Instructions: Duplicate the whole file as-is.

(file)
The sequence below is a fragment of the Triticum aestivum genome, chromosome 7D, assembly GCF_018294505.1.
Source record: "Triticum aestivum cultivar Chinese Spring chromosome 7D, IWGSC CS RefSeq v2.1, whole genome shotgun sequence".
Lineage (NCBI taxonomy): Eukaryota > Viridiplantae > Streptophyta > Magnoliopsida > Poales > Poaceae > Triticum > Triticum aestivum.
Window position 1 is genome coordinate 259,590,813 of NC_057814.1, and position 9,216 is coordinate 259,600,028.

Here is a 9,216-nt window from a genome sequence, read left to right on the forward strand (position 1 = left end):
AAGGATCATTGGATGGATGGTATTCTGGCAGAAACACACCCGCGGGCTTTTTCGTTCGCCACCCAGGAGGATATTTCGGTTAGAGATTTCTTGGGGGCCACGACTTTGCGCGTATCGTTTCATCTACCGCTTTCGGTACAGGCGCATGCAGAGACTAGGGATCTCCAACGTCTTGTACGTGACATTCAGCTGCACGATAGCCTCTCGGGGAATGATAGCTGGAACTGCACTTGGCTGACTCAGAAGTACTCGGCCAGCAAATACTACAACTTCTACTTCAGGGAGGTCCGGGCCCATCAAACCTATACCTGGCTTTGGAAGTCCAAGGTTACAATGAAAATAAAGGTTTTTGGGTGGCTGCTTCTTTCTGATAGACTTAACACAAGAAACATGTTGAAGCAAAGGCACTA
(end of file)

The sequence below is a fragment of the Triticum aestivum genome, chromosome 7D, assembly GCF_018294505.1.
Source record: "Triticum aestivum cultivar Chinese Spring chromosome 7D, IWGSC CS RefSeq v2.1, whole genome shotgun sequence".
Lineage (NCBI taxonomy): Eukaryota > Viridiplantae > Streptophyta > Magnoliopsida > Poales > Poaceae > Triticum > Triticum aestivum.
Window position 1 is genome coordinate 259,590,813 of NC_057814.1, and position 9,216 is coordinate 259,600,028.

Here is a 9,216-nt window from a genome sequence, read left to right on the forward strand (position 1 = left end):
AAGGATCATTGGATGGATGGTATTCTGGCAGAAACACACCCGCGGGCTTTTTCGTTCGCCACCCAGGAGGATATTTCGGTTAGAGATTTCTTGGGGGCCACGACTTTGCGCGTATCGTTTCATCTACCGCTTTCGGTACAGGCGCATGCAGAGACTAGGGATCTCCAACGTCTTGTACGTGACATTCAGCTGCACGATAGCCTCTCGGGGAATGATAGCTGGAACTGCACTTGGCTGACTCAGAAGTACTCGGCCAGCAAATACTACAACTTCTACTTCAGGGAGGTCCGGGCCCATCAAACCTATACCTGGCTTTGGAAGTCCAAGGTTACAATGAAAATAAAGGTTTTTGGGTGGCTGCTTCTTTCTGATAGACTTAACACAAGAAACATGTTGAAGCAAAGGCACTA